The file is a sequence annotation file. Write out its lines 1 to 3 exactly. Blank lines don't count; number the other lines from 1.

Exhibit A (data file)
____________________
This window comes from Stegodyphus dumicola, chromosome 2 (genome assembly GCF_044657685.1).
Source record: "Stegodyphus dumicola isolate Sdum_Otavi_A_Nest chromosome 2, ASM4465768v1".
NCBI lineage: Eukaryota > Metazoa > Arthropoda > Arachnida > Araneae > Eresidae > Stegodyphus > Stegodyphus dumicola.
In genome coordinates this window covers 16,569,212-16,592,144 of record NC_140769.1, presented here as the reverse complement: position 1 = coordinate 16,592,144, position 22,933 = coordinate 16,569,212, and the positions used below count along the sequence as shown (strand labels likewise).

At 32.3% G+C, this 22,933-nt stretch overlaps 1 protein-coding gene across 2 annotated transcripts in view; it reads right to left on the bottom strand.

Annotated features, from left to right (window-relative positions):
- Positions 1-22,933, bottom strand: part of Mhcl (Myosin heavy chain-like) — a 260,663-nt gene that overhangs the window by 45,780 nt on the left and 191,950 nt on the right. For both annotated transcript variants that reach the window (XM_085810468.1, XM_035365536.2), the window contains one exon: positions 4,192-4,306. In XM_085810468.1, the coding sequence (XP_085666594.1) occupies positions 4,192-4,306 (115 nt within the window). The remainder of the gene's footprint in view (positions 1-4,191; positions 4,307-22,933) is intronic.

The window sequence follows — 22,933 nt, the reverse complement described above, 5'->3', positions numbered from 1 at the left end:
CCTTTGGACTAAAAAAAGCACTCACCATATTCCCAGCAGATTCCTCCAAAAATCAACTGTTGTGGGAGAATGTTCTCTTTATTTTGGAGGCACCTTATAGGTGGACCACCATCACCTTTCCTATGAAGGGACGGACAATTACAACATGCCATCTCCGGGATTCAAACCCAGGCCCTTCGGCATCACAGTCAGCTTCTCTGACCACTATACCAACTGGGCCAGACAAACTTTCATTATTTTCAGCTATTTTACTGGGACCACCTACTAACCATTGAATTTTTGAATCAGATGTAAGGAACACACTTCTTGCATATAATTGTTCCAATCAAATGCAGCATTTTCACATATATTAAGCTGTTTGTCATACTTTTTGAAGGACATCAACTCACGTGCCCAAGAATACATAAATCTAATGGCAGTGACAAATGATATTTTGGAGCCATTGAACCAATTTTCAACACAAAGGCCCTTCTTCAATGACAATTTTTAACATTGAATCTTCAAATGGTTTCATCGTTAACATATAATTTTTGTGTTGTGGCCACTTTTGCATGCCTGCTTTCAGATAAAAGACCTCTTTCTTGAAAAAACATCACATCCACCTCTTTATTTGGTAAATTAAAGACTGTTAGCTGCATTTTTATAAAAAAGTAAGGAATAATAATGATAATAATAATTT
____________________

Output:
This window comes from Stegodyphus dumicola, chromosome 2 (genome assembly GCF_044657685.1).
Source record: "Stegodyphus dumicola isolate Sdum_Otavi_A_Nest chromosome 2, ASM4465768v1".
NCBI lineage: Eukaryota > Metazoa > Arthropoda > Arachnida > Araneae > Eresidae > Stegodyphus > Stegodyphus dumicola.